The four newest City Council members said they favor ditching the policy that directors must live in Decatur after some candidates for chief financial officer expressed reservations about moving to the city.
Mayor Tab Bowling and longtime Councilman Billy Jackson said the residency requirement should remain in place, while councilmen Kyle Pike, Carlton McMasters and Hunter Pepper and Council President Jacob Ladner said it hampers the effort to hire the best applicants.
The council selected four out of 26 applicants to interview as they seek to replace former CFO John Andrzejewski, who retired Jan. 22.
The residency requirement for directors was an issue with the previous council, which rejected an attempt by Human Resources Director Richelle Sandlin and then-Councilman Chuck Ard to change the policy during the CFO search in 2017. They hired Andrzejewski in a second round of searches in September 2017. He moved from Northampton County, Virginia.
During Friday’s interviews, Kyle Demeester, the only internal candidate, wouldn’t guarantee he would move from Athens, where he and his wife recently bought a home.
Demeester, the city finance manager, said his willingness to move to Decatur would depend on how much the city offers in salary during contract negotiations if he’s offered the job.
The salary range for the job is $86,328 to $131,359.
Tricia Arnold, director of treasury product, marketing and sales for Alabama Farm Credit in Cullman, said she wouldn’t be willing move to Decatur for “three or four years” if hired.
She said she doesn’t want to “uproot” her two children, who are in high school and middle school, and she would like for them to graduate before she moves.
The other two candidates, Andrea Holmes, former federal Securities and Exchange Commission auditor from Triangle, Virginia, and Vincent Davidson, former chief accountant for the city of Birmingham, said they would move to Decatur if hired.
Holmes said she has family in Tuscaloosa and could live with them until she finds a home in Decatur.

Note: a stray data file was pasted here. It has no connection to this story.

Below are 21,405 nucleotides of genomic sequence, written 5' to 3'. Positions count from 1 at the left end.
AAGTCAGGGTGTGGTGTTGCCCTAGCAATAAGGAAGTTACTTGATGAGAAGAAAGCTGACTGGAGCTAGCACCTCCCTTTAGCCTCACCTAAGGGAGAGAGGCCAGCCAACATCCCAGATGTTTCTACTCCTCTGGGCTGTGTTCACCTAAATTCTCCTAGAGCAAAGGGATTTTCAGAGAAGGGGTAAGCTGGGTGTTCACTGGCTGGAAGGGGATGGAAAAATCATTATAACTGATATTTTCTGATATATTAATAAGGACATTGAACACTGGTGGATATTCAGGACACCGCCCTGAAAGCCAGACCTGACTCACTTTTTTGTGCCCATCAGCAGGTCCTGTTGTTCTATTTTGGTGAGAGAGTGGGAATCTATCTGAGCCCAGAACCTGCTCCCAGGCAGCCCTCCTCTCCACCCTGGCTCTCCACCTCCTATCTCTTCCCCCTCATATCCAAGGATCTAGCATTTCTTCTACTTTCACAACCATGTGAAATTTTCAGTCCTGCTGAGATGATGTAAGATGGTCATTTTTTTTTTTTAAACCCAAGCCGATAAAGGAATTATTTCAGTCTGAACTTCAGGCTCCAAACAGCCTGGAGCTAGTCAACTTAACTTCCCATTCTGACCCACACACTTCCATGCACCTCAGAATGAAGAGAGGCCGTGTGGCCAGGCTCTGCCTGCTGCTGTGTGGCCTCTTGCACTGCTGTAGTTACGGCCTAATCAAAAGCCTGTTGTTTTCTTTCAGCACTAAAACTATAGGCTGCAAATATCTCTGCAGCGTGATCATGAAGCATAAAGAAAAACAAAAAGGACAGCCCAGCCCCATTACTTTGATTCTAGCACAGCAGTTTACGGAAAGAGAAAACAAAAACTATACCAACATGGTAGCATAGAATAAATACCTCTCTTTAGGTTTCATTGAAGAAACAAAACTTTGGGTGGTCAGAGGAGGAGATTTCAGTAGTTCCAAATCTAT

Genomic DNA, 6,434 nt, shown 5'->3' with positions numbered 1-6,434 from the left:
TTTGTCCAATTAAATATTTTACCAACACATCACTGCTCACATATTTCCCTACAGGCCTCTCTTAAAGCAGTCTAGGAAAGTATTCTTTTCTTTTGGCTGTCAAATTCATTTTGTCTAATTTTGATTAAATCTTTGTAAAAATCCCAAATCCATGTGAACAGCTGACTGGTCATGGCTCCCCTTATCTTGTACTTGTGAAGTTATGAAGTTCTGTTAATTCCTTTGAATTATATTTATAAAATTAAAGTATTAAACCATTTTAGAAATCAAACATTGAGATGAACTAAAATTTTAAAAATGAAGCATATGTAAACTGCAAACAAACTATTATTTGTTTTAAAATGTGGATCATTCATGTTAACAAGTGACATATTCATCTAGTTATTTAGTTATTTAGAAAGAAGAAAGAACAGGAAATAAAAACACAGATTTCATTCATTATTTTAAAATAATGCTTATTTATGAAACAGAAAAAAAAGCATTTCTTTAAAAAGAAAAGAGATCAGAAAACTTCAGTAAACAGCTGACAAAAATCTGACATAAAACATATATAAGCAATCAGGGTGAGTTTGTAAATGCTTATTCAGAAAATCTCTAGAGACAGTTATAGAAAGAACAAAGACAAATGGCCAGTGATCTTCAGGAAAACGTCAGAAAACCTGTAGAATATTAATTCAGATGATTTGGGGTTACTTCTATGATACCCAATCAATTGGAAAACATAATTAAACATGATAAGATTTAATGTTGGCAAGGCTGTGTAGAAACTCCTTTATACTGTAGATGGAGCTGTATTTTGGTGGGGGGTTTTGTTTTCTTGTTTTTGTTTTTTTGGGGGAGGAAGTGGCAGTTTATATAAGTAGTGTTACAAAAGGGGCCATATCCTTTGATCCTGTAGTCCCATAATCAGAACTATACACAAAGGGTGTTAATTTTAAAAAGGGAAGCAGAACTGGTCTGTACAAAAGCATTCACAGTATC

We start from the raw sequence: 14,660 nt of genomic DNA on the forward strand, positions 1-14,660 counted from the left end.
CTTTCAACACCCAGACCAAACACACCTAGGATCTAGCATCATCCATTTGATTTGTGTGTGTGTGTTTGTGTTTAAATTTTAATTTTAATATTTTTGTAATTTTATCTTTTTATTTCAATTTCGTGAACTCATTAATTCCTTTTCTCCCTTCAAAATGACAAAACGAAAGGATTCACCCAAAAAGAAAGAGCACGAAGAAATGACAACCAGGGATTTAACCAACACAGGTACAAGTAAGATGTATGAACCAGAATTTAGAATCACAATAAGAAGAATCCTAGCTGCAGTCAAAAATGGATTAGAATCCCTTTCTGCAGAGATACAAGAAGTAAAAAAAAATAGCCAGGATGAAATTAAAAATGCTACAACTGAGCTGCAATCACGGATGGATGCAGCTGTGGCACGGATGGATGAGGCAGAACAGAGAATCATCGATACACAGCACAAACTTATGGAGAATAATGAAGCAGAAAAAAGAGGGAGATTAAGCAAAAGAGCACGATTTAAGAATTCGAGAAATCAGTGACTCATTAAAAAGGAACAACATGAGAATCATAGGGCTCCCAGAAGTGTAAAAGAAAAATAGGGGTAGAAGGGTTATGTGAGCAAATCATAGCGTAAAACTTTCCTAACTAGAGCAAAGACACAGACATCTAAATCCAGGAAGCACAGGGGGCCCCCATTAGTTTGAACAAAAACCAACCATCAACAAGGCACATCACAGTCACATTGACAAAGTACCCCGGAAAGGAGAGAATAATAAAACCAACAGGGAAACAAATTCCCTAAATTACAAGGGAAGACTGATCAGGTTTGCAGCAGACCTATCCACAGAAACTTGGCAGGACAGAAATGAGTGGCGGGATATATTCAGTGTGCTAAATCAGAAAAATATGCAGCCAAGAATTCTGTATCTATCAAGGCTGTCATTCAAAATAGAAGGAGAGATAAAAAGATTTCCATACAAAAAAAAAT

Jackson said Demeester and Arnold should not have applied for the job because the job posting says moving to the city is required.
Ladner said the residency requirement makes sense for the police and fire chiefs, but not for the directors of other departments.
“I see the requirement as a complete lack of vision,” Ladner said. “Our responsibility is to build the best team to run the city.”
Pike and McMasters said they want the directors to live in Decatur, but they feel it’s more important to find quality employees.
Pepper said during Demeester’s interview that he “doesn’t think it’s fair to force someone to move into the city.”
The city has a long-standing policy that a director must move to the city within 12 months, but it hasn’t been enforced until recently.
Ladner said he hasn’t discussed a resolution changing that policy.
Bowling and Jackson, who is in his seventh term on the council, said it’s important that director-level city employees live in Decatur.
“A department head has an obligation to live within the city limits,” Jackson said. “It’s vitally important they live here because they’re the highest paid city employees. As residents, they will reinvest their money on food, gas and other living expenses in the city. They will become more vested in Decatur.”
Bowling said department heads need to be invested in the city so residents know them and they know the residents.
The mayor also pointed out that the Decatur-Morgan County Chamber of Commerce has a committee studying residential growth. It was appointed because the city’s population growth has been stagnant since the late 1990s.
“They’ve worked hard to find ways to get more people to move here,” Bowling said.
Jackson said not requiring a city department head to live in Decatur would contradict everything the city has tried to accomplish in recent years. The city has had seven major new subdivision developments go through the city approval process in the last two years.
Bowling threatened to fire Information Systems Director Brad Phillips in 2019 for not moving to the city and was overruled by the City Council.